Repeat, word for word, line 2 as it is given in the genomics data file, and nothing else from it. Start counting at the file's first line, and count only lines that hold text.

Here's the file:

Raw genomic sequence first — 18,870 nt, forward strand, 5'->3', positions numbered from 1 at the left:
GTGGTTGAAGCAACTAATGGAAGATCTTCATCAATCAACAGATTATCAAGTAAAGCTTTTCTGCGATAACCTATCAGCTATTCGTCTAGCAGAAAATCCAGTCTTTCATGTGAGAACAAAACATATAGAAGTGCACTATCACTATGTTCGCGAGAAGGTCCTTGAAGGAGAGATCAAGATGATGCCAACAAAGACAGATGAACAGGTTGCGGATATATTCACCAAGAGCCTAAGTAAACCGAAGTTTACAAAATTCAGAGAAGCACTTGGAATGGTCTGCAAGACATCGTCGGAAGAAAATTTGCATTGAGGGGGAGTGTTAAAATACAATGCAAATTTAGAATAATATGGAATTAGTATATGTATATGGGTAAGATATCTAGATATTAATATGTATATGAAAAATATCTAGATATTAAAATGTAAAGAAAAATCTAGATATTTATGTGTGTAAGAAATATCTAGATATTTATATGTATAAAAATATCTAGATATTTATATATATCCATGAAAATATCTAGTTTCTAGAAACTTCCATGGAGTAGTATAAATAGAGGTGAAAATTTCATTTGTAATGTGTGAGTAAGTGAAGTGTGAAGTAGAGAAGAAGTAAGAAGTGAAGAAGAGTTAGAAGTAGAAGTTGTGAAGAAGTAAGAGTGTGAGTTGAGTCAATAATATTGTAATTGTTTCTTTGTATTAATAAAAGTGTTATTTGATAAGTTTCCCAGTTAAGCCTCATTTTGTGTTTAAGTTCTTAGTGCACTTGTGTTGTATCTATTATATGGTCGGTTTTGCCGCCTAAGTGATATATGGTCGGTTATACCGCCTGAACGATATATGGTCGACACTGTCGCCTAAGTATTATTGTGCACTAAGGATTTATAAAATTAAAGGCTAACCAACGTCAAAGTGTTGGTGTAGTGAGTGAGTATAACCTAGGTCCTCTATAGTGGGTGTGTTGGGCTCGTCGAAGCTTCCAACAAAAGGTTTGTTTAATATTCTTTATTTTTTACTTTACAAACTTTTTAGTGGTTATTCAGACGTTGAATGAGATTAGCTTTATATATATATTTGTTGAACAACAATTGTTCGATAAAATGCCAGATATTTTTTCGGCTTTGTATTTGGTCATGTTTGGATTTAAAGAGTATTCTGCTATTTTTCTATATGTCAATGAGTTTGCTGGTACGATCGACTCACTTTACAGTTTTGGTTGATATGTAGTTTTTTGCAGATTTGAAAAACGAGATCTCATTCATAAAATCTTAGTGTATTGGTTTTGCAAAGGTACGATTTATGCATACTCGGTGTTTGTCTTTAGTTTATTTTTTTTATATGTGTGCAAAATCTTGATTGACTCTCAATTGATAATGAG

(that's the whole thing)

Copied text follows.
GTGGTTGAAGCAACTAATGGAAGATCTTCATCAATCAACAGATTATCAAGTAAAGCTTTTCTGCGATAACCTATCAGCTATTCGTCTAGCAGAAAATCCAGTCTTTCATGTGAGAACAAAACATATAGAAGTGCACTATCACTATGTTCGCGAGAAGGTCCTTGAAGGAGAGATCAAGATGATGCCAACAAAGACAGATGAACAGGTTGCGGATATATTCACCAAGAGCCTAAGTAAACCGAAGTTTACAAAATTCAGAGAAGCACTTGGAATGGTCTGCAAGACATCGTCGGAAGAAAATTTGCATTGAGGGGGAGTGTTAAAATACAATGCAAATTTAGAATAATATGGAATTAGTATATGTATATGGGTAAGATATCTAGATATTAATATGTATATGAAAAATATCTAGATATTAAAATGTAAAGAAAAATCTAGATATTTATGTGTGTAAGAAATATCTAGATATTTATATGTATAAAAATATCTAGATATTTATATATATCCATGAAAATATCTAGTTTCTAGAAACTTCCATGGAGTAGTATAAATAGAGGTGAAAATTTCATTTGTAATGTGTGAGTAAGTGAAGTGTGAAGTAGAGAAGAAGTAAGAAGTGAAGAAGAGTTAGAAGTAGAAGTTGTGAAGAAGTAAGAGTGTGAGTTGAGTCAATAATATTGTAATTGTTTCTTTGTATTAATAAAAGTGTTATTTGATAAGTTTCCCAGTTAAGCCTCATTTTGTGTTTAAGTTCTTAGTGCACTTGTGTTGTATCTATTATATGGTCGGTTTTGCCGCCTAAGTGATATATGGTCGGTTATACCGCCTGAACGATATATGGTCGACACTGTCGCCTAAGTATTATTGTGCACTAAGGATTTATAAAATTAAAGGCTAACCAACGTCAAAGTGTTGGTGTAGTGAGTGAGTATAACCTAGGTCCTCTATAGTGGGTGTGTTGGGCTCGTCGAAGCTTCCAACAAAAGGTTTGTTTAATATTCTTTATTTTTTACTTTACAAACTTTTTAGTGGTTATTCAGACGTTGAATGAGATTAGCTTTATATATATATTTGTTGAACAACAATTGTTCGATAAAATGCCAGATATTTTTTCGGCTTTGTATTTGGTCATGTTTGGATTTAAAGAGTATTCTGCTATTTTTCTATATGTCAATGAGTTTGCTGGTACGATCGACTCACTTTACAGTTTTGGTTGATATGTAGTTTTTTGCAGATTTGAAAAACGAGATCTCATTCATAAAATCTTAGTGTATTGGTTTTGCAAAGGTACGATTTATGCATACTCGGTGTTTGTCTTTAGTTTATTTTTTTTATATGTGTGCAAAATCTTGATTGACTCTCAATTGATAATGAG